Chapter 2: Treebeth

In response to this and other such incidents, the bureaucrats brought in a Den lord to keep us in line - a gaunt man, hollow-cheeked, of ill humor, with a face like an oak and eyes like two pale purple flower petals. At two meters, he loomed over us like a walking tree. His arms were worn and knotted like rough branches, and he wore armor down his sleeves with fine patterns like leaves, and his rough nails were black with soot. He often walked back and forth along the inner halls, stroking one talon over his black mustache. He never smiled. His name was Konner Treebeth.

Treebeth had no patience for questions. When he first arrived, I asked him if there was truly, as my masters had claimed, "nothing else to know" about me. His answer was as theirs: "You was born here, young boy." he said. "Ask me again and I'll throw ya up a tree and let the Nouggs get ya." 

While silent about my origins, Treebeth had plenty to say about his own place of birth. "You all stay away from Dethguld!" he barked. "You hear me? Ye best all be lucky you don't end up there, my boys. You are all lucky as sin to be safe here, in the Den. Here you learn skills other than killin' and staying alive." The first time I heard the word 'sea' - the place of gulls and fish - it was from Treebeth. He'd stand over us and proclaim, "the forest is wild and the sea is wilder. Don't be swallowed by either one, my boys."

Something in the word 'sea' sent a shudder through me. Sometimes, over supper, I heard that same loud rush of sound in my mind. Treebeth would wander by my table, and seemed to sense my dread. He only glared at me angrily, his face tensing up, almost like he could hear the roaring too. Just momentarily, his eyes would flash over me, almost too quick to notice, then he'd wander away, running one finger over his lip.. 

One Autumn morning, Wasp, Nettle and I sat against an empty, cold boiler in a storeroom near the rear of the Den.

"That old shitbagger Treebeth is gonna muck us up." Nettle said out of the side of his mouth. "You wait and see, Tahn. We are gonna regret his bein' here."

Wasp, ever the fair-haired joker, was more dismissive.

"Have you ever met a fella as well named as that? He's a tree alright! I'll bet there are Nouggs nestin' in his hair. I look at 'im and I want to start climbin'!"

I just placed my chin in my palms, and glowered.

Old Treebeth hated me as much as I feared him. Shortly after his arrival, he wove me - and me alone - into the fabric of a brutal chore schedule. Long after the others had gone to bed, he kept me scrubbing, sanding, varnishing and slicing every surface. At his strict instruction, I wove rough nets and bags which the other boys used to gather stray branches and leaves for burning. He forced me to varnish wood until it resisted water. The Spring after his arrival, he gave me two particularly brutal projects to tackle. First, I was tasked with carving ornate wood designs on his office door. Second, he made me stitch old bed sheets together to make coverings for open carriages. I came away from those two projects feeling dark, and low, and discouraged, my hands worn and bent, but it never occurred to me - at least not then - that I was learning. At the time, I only felt singled out, so each time he denied me sleep, I kept my temper at bay, learning to obey. After a time, I showed the Den lord a strange kind of deference.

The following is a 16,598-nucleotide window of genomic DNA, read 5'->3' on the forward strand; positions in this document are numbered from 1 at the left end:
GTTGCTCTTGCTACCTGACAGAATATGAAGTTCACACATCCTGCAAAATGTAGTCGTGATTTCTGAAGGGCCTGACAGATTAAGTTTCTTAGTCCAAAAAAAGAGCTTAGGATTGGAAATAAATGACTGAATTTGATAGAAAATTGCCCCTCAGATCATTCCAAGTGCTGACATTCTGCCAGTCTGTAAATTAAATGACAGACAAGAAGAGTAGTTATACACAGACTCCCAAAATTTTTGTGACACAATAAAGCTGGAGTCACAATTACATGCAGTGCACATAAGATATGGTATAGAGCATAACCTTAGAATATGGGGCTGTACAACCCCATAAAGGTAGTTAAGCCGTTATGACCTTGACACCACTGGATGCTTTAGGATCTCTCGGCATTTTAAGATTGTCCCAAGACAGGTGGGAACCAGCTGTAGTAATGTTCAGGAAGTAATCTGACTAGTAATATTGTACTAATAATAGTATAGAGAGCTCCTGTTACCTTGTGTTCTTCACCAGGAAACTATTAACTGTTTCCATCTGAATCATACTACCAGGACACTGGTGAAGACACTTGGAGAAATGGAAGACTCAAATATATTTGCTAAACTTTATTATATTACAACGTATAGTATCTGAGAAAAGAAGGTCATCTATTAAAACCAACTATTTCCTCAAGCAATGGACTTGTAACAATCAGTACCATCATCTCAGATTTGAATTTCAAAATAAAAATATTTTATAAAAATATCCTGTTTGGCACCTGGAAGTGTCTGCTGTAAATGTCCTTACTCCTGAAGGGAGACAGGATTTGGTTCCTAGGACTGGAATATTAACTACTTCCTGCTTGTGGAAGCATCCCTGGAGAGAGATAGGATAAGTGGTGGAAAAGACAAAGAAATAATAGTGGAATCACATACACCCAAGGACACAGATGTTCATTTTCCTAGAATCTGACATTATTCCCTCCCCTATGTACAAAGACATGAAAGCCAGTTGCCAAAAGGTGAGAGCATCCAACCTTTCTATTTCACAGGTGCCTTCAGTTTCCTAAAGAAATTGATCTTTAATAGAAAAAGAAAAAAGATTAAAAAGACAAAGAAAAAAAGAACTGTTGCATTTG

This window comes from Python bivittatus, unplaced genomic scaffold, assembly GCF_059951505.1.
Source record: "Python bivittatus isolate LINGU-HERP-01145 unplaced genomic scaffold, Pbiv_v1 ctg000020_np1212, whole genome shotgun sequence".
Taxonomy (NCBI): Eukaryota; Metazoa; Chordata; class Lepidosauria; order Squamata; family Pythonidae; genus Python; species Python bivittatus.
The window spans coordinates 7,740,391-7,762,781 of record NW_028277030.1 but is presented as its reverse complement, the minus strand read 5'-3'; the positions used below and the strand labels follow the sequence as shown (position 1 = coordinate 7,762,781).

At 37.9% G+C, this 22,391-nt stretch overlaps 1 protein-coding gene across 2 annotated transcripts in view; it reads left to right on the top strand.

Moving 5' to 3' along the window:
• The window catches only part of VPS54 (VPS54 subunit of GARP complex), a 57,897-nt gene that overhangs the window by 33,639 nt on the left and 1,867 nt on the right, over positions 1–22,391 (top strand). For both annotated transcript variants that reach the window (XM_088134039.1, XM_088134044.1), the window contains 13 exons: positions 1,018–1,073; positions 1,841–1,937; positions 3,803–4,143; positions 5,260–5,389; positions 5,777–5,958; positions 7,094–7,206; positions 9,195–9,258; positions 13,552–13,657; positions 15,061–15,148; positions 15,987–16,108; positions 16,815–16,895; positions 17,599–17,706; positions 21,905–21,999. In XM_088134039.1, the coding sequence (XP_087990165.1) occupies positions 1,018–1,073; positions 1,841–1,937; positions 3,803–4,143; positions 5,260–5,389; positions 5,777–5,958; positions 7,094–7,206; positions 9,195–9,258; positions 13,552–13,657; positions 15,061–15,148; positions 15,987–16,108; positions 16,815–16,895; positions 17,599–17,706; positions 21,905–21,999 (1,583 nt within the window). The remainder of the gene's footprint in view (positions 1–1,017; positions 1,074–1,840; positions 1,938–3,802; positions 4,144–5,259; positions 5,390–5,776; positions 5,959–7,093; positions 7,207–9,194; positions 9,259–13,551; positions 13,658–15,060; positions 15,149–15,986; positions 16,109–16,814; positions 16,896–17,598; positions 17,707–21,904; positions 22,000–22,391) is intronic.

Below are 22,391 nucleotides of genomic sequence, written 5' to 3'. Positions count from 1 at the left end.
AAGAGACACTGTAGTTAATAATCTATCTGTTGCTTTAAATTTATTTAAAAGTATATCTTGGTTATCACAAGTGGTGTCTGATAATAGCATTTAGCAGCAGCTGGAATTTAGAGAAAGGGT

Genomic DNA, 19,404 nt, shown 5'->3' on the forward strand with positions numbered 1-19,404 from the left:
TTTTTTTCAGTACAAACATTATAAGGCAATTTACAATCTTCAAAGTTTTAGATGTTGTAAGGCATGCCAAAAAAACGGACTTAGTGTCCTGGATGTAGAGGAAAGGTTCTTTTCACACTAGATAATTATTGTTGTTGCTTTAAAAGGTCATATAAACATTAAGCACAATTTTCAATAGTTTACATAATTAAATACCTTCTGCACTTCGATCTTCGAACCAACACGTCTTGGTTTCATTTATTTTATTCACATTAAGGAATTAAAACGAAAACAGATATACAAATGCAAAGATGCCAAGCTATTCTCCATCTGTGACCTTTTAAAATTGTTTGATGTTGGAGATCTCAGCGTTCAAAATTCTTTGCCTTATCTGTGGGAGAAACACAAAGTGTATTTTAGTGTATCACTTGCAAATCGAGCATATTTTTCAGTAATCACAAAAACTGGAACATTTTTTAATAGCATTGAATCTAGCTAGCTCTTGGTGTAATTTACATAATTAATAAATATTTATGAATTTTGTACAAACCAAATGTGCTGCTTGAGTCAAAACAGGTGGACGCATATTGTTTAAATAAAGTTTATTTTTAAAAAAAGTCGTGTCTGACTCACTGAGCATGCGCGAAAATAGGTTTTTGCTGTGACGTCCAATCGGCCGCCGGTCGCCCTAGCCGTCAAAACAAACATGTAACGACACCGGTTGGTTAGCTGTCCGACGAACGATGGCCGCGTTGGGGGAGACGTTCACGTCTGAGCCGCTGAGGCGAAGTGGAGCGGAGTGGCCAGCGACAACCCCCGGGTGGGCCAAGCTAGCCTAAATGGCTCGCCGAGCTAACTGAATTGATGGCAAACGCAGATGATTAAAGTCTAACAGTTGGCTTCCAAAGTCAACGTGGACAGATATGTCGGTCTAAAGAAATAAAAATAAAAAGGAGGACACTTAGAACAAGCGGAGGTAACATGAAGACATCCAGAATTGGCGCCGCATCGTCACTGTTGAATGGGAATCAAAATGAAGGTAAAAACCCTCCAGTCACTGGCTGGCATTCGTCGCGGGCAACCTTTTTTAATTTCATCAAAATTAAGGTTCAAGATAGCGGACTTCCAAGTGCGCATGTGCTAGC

One night, I decided to confront Treebeth. He and I stood outside, late one night, at the high west wall. I tied knot and after knot and, on his order, tossed ropes through a series of metal loops jutting out from the wall. I was familiarized with a system he called 'block and tackle.' He had me memorize every part, every surface, each cleft in the pulleys. He said it was a contraption for moving heavy goods, but I felt it was just another torturous time waster. I summoned my courage, still remembering his threat to 'throw me up a tree' and asked:

"Sir, do you know where am I from?"

Treebeth stood silent for a moment and whittled a branch with his dagger. I expected him to stride over and pick me up by my collar and throw me up into the trees, as he had threatened to do. However, his expression did not change. He stayed where he was, and ran one finger thoughtfully over his lip, and replied "You're a boy of the den. You're old enough to scrape the grime off the walls. Is that good enough for ya, boy?"

"Yes, sir" I said.

"Do you consider yourself a servant of Josta?" he asked plainly.

"If the Great Court says, then it must be so." I answered.

He stared at me for a few moments, an odd look on his face, as if trying to decipher my words.

"So... that's enough for you? I know you've learned much from the merchants who come through here. I see you listening."

"Yes, sir." I nodded sagely, daring not look at him.

"So, you hear the news of the High Court." he said, tension in his voice. "They all speak of it."

Treebeth was right. Something in the world outside had shifted. The cartloads of merchants and travelers from lands far beyond the forest spoke of the tools of their trade, and of commodities like horses and food, and trade rules and numbers. Over the last week, though, their faces had overflowed with grim uncertainty. The High Court in the far land had changed, they said. The word 'blood' was on all their lips. Josta is swept away, they said. Bloodletting, they said. I did not know what that meant, but I remembered it well because it sounded dangerous and unsafe and frightening.

Treebeth watched me carefully, the branch still in his hand. I allowed the knotted rope in my hands to go slack as I thought it over. I hesitated only a moment longer, then spoke.